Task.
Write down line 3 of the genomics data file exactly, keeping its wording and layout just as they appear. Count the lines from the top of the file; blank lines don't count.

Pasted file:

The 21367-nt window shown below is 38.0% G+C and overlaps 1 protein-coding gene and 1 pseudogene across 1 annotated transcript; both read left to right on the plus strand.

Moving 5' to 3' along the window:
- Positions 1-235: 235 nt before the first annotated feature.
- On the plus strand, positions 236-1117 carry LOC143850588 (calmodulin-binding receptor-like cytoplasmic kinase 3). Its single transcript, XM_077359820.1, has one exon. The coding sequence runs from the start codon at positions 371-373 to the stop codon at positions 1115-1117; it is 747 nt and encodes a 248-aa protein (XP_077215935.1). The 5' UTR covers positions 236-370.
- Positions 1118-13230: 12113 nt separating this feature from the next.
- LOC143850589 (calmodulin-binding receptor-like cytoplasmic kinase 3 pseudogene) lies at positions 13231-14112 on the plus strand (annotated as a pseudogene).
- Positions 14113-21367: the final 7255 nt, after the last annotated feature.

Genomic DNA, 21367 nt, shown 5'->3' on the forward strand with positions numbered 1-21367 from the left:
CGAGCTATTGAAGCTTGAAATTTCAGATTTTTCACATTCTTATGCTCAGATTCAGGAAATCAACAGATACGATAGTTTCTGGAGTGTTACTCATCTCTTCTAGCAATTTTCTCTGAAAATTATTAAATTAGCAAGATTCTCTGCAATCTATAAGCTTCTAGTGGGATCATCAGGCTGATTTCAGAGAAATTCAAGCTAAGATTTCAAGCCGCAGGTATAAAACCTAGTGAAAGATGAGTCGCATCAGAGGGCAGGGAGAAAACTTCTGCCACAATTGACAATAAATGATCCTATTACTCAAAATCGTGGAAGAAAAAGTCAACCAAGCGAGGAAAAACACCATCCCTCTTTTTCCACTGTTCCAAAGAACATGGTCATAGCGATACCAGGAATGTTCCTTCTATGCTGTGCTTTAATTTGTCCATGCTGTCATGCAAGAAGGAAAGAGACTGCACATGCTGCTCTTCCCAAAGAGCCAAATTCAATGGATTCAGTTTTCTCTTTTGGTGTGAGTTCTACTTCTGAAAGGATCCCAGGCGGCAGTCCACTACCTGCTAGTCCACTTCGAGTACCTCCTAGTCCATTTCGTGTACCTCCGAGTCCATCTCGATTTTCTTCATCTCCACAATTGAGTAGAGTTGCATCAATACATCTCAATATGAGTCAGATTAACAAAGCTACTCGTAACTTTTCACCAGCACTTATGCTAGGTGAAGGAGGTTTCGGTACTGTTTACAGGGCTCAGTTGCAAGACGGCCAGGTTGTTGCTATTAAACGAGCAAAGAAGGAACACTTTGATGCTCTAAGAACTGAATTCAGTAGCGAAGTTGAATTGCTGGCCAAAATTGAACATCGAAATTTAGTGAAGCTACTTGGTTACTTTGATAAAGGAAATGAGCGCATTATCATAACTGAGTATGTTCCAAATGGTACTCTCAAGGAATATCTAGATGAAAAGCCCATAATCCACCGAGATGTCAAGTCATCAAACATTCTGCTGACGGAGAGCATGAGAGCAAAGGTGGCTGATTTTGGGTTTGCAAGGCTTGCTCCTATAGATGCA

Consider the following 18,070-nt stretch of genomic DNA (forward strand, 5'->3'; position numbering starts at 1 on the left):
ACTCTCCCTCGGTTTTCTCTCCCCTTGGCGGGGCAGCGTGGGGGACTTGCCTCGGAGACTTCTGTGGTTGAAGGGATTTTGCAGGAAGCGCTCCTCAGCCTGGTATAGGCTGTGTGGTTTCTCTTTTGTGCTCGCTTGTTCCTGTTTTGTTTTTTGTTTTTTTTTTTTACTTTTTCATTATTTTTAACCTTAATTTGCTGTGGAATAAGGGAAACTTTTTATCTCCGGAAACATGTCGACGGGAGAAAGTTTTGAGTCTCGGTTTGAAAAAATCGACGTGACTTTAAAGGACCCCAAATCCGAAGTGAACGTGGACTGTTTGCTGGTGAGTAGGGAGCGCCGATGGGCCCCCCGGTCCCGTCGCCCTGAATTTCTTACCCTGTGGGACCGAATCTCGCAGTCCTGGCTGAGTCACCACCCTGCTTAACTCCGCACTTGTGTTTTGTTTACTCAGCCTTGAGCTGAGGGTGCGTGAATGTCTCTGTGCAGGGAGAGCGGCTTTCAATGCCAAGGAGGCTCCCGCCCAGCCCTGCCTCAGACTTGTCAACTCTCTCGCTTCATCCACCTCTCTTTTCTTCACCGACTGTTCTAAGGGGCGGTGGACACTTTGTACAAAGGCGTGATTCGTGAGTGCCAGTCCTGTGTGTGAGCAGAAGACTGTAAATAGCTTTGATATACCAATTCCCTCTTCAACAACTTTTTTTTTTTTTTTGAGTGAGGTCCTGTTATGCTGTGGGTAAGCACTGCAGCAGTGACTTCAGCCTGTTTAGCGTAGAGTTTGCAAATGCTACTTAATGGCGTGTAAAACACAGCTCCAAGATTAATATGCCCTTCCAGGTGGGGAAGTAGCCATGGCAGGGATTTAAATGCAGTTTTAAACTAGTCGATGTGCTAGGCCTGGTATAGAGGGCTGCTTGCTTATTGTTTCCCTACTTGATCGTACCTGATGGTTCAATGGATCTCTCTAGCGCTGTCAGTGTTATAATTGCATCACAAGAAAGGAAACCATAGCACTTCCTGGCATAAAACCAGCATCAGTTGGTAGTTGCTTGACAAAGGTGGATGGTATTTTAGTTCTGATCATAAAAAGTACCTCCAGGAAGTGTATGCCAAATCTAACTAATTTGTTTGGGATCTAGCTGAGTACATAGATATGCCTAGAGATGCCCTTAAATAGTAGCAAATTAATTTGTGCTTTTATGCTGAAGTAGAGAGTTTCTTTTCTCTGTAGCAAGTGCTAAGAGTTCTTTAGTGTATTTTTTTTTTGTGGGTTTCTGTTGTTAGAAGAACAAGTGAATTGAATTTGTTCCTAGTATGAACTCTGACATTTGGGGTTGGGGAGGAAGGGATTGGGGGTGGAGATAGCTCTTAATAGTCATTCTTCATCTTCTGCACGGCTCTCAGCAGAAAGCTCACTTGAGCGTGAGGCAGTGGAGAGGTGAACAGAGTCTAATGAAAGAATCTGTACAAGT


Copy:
- Positions 1-235: 235 nt before the first annotated feature.